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Baines’ map of Preston, 1823, overlain on modern map:
Fishergate, the principal street that stretched from east to west, was the central arena for processional routes of all kinds. Civic and patriotic processions often began in the marketplace, processed up and down Fishergate and ended at the parish church at the eastern end of Fishergate. The civic and patriotic processions responded to urban development and improvement by the middle classes. For the first time, in 1820, the procession to mark the proclamation of the new monarch went round Winckley Square off the western end of Fishergate (and one of the few towns that featured processions that ritually paraded round a square rather than meeting on it, because its garden in the centre was gated.
Built from 1799 onwards by William Cross, a prosperous attorney, from land purchased from another attorney Thomas Winckley, the square became the desirable residence of prominent figures in Preston society, including Colonel Nicholas Grimshaw, seven times mayor. Yet as soon as the square was taking shape, the changing urban environment began to alter its experience. John Horrocks’s factories built from 1792 onwards encroach upon the tranquility and healthy air of the square. In 1807, Cross added additional clauses to the leases in order to keep the square apart physically and socially from the industrial development, including future houses having to appear visually and be rateable at above the value of the surrounding houses, and prohibiting the building of factories, steam engines, warehouses, shops, or taverns.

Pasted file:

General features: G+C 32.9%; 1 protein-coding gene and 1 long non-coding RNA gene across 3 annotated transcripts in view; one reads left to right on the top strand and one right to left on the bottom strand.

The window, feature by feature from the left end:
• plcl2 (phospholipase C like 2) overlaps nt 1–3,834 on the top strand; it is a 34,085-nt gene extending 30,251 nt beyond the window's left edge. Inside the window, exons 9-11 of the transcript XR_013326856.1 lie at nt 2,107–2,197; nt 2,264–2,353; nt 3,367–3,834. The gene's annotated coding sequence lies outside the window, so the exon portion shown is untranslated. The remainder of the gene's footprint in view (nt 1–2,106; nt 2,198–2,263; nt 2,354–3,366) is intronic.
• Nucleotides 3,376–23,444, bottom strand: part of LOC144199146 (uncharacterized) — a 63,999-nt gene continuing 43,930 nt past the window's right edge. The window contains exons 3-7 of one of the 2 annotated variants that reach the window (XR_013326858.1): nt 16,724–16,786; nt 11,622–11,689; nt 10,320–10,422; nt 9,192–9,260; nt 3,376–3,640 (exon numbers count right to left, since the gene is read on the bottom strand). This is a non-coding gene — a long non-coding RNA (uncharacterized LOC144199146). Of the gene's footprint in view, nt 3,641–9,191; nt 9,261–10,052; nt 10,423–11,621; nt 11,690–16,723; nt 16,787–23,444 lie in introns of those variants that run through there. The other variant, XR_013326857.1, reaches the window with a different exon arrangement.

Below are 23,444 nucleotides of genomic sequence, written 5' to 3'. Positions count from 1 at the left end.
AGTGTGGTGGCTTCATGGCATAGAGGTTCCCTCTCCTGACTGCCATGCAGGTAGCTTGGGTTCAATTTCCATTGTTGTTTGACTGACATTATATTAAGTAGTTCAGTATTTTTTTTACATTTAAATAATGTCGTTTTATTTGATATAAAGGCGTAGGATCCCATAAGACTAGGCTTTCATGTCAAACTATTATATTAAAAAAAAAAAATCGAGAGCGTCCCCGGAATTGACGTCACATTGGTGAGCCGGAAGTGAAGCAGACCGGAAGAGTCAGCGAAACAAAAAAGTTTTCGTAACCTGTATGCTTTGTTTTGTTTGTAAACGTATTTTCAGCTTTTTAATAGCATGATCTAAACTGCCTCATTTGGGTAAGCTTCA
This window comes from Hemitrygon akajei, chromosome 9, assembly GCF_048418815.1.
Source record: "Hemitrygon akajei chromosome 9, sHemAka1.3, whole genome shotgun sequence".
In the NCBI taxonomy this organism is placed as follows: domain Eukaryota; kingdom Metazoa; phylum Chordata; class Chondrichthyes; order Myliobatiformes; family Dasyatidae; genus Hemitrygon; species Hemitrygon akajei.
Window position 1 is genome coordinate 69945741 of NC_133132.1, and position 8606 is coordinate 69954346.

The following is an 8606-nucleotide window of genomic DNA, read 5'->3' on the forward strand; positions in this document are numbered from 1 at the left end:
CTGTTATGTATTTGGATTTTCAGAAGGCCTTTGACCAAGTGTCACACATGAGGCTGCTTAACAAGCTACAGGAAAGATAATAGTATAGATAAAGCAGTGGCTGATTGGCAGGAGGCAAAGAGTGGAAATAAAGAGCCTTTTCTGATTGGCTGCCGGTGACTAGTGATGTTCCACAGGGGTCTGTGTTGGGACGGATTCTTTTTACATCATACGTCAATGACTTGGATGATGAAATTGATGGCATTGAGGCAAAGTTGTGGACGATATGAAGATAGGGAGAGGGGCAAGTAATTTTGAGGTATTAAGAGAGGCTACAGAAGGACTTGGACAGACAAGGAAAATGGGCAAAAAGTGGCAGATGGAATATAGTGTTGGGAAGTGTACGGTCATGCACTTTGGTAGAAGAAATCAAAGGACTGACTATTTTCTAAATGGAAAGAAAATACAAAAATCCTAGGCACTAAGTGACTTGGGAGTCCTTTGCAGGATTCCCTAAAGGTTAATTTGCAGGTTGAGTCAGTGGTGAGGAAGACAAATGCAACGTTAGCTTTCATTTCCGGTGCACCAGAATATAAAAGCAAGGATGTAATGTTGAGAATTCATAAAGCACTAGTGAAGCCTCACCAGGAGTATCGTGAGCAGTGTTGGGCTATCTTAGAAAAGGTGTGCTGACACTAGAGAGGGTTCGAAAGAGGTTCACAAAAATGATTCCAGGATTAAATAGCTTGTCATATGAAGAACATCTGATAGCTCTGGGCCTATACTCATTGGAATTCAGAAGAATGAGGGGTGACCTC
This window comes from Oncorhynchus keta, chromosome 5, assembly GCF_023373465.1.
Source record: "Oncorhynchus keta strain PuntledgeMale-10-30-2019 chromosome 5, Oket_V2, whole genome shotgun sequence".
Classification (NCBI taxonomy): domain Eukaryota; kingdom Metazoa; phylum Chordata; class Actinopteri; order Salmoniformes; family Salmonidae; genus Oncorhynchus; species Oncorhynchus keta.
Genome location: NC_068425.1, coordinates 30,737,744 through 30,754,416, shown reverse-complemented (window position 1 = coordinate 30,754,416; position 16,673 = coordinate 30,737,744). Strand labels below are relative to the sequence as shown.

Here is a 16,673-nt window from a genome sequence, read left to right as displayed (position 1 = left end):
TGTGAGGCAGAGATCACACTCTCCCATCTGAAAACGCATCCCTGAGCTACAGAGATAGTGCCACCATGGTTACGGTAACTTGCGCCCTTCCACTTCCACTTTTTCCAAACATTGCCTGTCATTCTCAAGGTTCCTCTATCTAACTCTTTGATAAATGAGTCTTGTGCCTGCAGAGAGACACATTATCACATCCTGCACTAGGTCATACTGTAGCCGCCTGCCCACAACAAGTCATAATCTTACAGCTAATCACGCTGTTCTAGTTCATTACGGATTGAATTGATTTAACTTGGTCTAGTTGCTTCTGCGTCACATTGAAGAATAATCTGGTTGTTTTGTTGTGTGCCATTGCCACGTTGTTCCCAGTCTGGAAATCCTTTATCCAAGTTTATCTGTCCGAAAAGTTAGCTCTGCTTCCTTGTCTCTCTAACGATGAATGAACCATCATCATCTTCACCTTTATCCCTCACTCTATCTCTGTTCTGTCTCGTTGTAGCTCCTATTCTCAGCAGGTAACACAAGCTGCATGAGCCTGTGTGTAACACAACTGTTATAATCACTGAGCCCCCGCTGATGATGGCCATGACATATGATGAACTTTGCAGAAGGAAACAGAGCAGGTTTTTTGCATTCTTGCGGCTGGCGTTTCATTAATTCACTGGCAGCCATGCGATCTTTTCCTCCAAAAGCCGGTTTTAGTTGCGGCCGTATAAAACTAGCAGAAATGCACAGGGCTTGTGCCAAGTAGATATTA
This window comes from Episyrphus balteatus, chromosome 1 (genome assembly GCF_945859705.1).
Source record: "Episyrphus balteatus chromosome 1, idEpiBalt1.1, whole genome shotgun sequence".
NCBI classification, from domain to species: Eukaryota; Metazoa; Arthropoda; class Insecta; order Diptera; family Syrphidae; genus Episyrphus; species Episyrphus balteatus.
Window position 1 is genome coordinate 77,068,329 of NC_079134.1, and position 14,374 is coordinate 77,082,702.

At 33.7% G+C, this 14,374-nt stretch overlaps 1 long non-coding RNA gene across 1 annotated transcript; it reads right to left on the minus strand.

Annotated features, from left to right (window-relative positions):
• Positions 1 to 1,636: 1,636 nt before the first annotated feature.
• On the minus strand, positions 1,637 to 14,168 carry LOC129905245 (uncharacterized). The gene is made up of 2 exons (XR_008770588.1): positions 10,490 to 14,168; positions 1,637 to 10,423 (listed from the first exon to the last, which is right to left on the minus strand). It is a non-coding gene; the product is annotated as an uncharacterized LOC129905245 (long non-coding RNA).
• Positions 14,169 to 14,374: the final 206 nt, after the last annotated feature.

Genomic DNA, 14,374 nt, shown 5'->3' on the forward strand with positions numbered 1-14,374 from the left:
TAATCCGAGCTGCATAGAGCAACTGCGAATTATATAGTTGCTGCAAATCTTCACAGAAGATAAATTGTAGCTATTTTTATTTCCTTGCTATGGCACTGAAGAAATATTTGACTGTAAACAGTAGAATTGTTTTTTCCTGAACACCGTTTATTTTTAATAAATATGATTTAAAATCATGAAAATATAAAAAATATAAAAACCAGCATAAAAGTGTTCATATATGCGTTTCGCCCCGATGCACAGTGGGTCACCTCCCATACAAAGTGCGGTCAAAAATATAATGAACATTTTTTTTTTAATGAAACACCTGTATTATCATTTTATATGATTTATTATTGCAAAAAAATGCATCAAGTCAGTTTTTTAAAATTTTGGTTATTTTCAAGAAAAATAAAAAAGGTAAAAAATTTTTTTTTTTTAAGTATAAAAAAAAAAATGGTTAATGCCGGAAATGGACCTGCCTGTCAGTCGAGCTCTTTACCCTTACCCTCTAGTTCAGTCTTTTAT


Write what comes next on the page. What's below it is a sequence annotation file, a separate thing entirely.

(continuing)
Marian Roberts, The Story of Winckley Square, Preston (Preston, 2009), p. 11; Lancashire County Record Office, DDPd 11/60, 1807 agreement.